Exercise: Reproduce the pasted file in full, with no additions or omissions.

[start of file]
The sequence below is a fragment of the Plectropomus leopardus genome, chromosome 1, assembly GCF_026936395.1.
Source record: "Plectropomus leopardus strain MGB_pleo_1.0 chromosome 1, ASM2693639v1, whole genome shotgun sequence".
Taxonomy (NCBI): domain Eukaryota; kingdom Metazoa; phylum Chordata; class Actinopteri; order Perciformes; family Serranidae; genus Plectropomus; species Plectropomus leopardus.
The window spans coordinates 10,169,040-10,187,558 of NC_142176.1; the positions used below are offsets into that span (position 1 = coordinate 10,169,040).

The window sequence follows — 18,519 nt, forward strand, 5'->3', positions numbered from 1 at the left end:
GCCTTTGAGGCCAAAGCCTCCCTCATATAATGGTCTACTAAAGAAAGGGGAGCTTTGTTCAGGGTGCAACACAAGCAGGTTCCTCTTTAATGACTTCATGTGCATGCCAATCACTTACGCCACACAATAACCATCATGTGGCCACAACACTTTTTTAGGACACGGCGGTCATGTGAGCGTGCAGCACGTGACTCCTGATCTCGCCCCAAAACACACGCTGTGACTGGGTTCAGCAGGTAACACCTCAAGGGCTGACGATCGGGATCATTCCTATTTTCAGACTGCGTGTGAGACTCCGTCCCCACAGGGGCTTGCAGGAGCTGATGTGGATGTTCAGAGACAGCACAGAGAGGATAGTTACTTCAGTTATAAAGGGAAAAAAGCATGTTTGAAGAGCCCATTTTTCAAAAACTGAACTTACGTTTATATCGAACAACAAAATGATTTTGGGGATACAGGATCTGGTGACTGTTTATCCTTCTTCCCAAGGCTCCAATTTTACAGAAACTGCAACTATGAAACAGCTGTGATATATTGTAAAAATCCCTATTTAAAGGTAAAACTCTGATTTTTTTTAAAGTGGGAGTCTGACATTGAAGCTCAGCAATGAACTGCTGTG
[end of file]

The sequence below is a fragment of the Plectropomus leopardus genome, chromosome 1, assembly GCF_026936395.1.
Source record: "Plectropomus leopardus strain MGB_pleo_1.0 chromosome 1, ASM2693639v1, whole genome shotgun sequence".
Taxonomy (NCBI): domain Eukaryota; kingdom Metazoa; phylum Chordata; class Actinopteri; order Perciformes; family Serranidae; genus Plectropomus; species Plectropomus leopardus.
The window spans coordinates 10,169,040-10,187,558 of NC_142176.1; the positions used below are offsets into that span (position 1 = coordinate 10,169,040).

The window sequence follows — 18,519 nt, forward strand, 5'->3', positions numbered from 1 at the left end:
GCCTTTGAGGCCAAAGCCTCCCTCATATAATGGTCTACTAAAGAAAGGGGAGCTTTGTTCAGGGTGCAACACAAGCAGGTTCCTCTTTAATGACTTCATGTGCATGCCAATCACTTACGCCACACAATAACCATCATGTGGCCACAACACTTTTTTAGGACACGGCGGTCATGTGAGCGTGCAGCACGTGACTCCTGATCTCGCCCCAAAACACACGCTGTGACTGGGTTCAGCAGGTAACACCTCAAGGGCTGACGATCGGGATCATTCCTATTTTCAGACTGCGTGTGAGACTCCGTCCCCACAGGGGCTTGCAGGAGCTGATGTGGATGTTCAGAGACAGCACAGAGAGGATAGTTACTTCAGTTATAAAGGGAAAAAAGCATGTTTGAAGAGCCCATTTTTCAAAAACTGAACTTACGTTTATATCGAACAACAAAATGATTTTGGGGATACAGGATCTGGTGACTGTTTATCCTTCTTCCCAAGGCTCCAATTTTACAGAAACTGCAACTATGAAACAGCTGTGATATATTGTAAAAATCCCTATTTAAAGGTAAAACTCTGATTTTTTTTAAAGTGGGAGTCTGACATTGAAGCTCAGCAATGAACTGCTGTG